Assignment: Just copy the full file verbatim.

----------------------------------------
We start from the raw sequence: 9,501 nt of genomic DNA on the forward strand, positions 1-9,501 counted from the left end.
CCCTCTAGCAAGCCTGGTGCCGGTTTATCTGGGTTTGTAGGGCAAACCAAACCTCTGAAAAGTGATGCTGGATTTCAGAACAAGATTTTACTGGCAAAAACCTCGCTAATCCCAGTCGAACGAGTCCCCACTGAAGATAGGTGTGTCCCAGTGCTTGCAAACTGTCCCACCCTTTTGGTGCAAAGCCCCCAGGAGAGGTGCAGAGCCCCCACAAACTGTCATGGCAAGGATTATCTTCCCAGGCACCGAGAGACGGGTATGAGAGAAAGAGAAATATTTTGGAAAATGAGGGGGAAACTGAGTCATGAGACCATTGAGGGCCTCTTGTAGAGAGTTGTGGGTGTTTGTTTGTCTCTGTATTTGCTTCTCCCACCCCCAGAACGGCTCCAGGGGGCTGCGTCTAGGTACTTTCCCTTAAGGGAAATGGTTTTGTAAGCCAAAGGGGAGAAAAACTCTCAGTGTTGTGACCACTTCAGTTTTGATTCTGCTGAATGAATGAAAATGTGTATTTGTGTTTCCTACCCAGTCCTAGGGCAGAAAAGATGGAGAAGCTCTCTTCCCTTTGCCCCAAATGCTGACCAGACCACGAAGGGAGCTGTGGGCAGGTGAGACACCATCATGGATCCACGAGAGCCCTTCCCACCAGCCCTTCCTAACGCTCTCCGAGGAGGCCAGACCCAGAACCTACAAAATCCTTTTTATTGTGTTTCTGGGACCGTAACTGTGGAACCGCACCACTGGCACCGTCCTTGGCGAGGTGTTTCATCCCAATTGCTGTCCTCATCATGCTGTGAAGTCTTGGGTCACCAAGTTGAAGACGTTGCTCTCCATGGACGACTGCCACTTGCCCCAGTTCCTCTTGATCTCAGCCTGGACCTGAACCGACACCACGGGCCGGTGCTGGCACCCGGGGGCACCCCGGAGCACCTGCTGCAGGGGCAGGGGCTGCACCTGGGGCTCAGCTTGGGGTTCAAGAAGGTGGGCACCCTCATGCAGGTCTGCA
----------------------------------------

We start from the raw sequence: 9,501 nt of genomic DNA on the forward strand, positions 1-9,501 counted from the left end.
CCCTCTAGCAAGCCTGGTGCCGGTTTATCTGGGTTTGTAGGGCAAACCAAACCTCTGAAAAGTGATGCTGGATTTCAGAACAAGATTTTACTGGCAAAAACCTCGCTAATCCCAGTCGAACGAGTCCCCACTGAAGATAGGTGTGTCCCAGTGCTTGCAAACTGTCCCACCCTTTTGGTGCAAAGCCCCCAGGAGAGGTGCAGAGCCCCCACAAACTGTCATGGCAAGGATTATCTTCCCAGGCACCGAGAGACGGGTATGAGAGAAAGAGAAATATTTTGGAAAATGAGGGGGAAACTGAGTCATGAGACCATTGAGGGCCTCTTGTAGAGAGTTGTGGGTGTTTGTTTGTCTCTGTATTTGCTTCTCCCACCCCCAGAACGGCTCCAGGGGGCTGCGTCTAGGTACTTTCCCTTAAGGGAAATGGTTTTGTAAGCCAAAGGGGAGAAAAACTCTCAGTGTTGTGACCACTTCAGTTTTGATTCTGCTGAATGAATGAAAATGTGTATTTGTGTTTCCTACCCAGTCCTAGGGCAGAAAAGATGGAGAAGCTCTCTTCCCTTTGCCCCAAATGCTGACCAGACCACGAAGGGAGCTGTGGGCAGGTGAGACACCATCATGGATCCACGAGAGCCCTTCCCACCAGCCCTTCCTAACGCTCTCCGAGGAGGCCAGACCCAGAACCTACAAAATCCTTTTTATTGTGTTTCTGGGACCGTAACTGTGGAACCGCACCACTGGCACCGTCCTTGGCGAGGTGTTTCATCCCAATTGCTGTCCTCATCATGCTGTGAAGTCTTGGGTCACCAAGTTGAAGACGTTGCTCTCCATGGACGACTGCCACTTGCCCCAGTTCCTCTTGATCTCAGCCTGGACCTGAACCGACACCACGGGCCGGTGCTGGCACCCGGGGGCACCCCGGAGCACCTGCTGCAGGGGCAGGGGCTGCACCTGGGGCTCAGCTTGGGGTTCAAGAAGGTGGGCACCCTCATGCAGGTCTGCA